What's an Exoplanet?- Describe how astronomers obtain evidence for the existence of exoplanets (including astrometry, transit observations and use of Doppler-shifts)
- Discuss the difficulties associated with the detection of individual planets
Although planets orbiting other stars (exoplanets, sometimes called extra solar planets) had long been theorised, there was no evidence for their existence until the mid-1990s.
Since then several hundred have been discovered and confirmed. They are normally described as ‘Hot Jupiters’, large bodies orbiting very closely to their parent star. More of these bodies have been discovered because they are easier to detect.
At least 2 exoplanets, Gliese 581c and d lie within a habitable zone where water can exist as a liquid. Exoplanet MOA-2007-BLG-192Lb w is also notable as it has a mass of 3.3 of Earth. These are known as ‘Super-Earths’.
Detecting exoplanets is difficult for a number of reasons:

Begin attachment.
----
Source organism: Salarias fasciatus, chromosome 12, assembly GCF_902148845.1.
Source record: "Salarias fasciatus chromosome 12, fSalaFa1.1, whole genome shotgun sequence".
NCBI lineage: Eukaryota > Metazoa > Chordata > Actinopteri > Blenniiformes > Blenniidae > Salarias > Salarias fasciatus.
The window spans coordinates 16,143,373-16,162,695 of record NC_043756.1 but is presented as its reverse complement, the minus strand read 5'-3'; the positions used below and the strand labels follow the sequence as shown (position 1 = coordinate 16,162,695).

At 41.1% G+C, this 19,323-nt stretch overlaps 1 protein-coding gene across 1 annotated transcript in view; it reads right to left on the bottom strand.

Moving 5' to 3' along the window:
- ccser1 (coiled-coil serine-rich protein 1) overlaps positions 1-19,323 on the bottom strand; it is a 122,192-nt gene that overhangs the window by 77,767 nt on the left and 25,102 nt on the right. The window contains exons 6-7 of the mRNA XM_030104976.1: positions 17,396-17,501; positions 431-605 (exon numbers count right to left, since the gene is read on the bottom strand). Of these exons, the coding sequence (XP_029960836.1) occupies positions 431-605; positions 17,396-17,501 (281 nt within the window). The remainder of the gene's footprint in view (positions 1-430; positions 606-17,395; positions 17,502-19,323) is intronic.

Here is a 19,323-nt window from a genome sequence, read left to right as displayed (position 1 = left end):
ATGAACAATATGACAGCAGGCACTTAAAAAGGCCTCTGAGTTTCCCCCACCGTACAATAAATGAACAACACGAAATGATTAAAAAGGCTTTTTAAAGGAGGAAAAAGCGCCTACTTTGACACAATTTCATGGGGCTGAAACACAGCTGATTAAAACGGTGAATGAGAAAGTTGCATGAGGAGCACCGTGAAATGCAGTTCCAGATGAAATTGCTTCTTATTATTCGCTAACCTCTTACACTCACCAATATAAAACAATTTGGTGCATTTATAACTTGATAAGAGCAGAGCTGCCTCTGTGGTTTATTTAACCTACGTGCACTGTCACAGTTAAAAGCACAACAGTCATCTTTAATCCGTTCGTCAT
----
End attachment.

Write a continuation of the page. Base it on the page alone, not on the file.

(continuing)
- They orbit stars and the brightness of the star may prevent us from finding them.
- Planets may orbit too far away from our line of sight for some methods to detect them e.g. when their ecliptic is too eccentric for them to be noticed.
Different methods exist to detect them:
By measuring the position of a star very accurately, any minute wobble in the stars position can be due to the tiny pull of a planet on the parent star.
As a planet moves in front of a star minute changes in light occur. Scientist can then work out the size and orbit of a planet.
Changes in the movement of a star towards and away from Earth can be detected using the Doppler effect.
Did you know?
Scientists think that galaxies have a similar area so that only a certain region of a galaxy is capable of producing these conditions
- Describe different methods used to detect exoplanets
- Why are sceintists interested in discovering Earth-like planets elsewhere?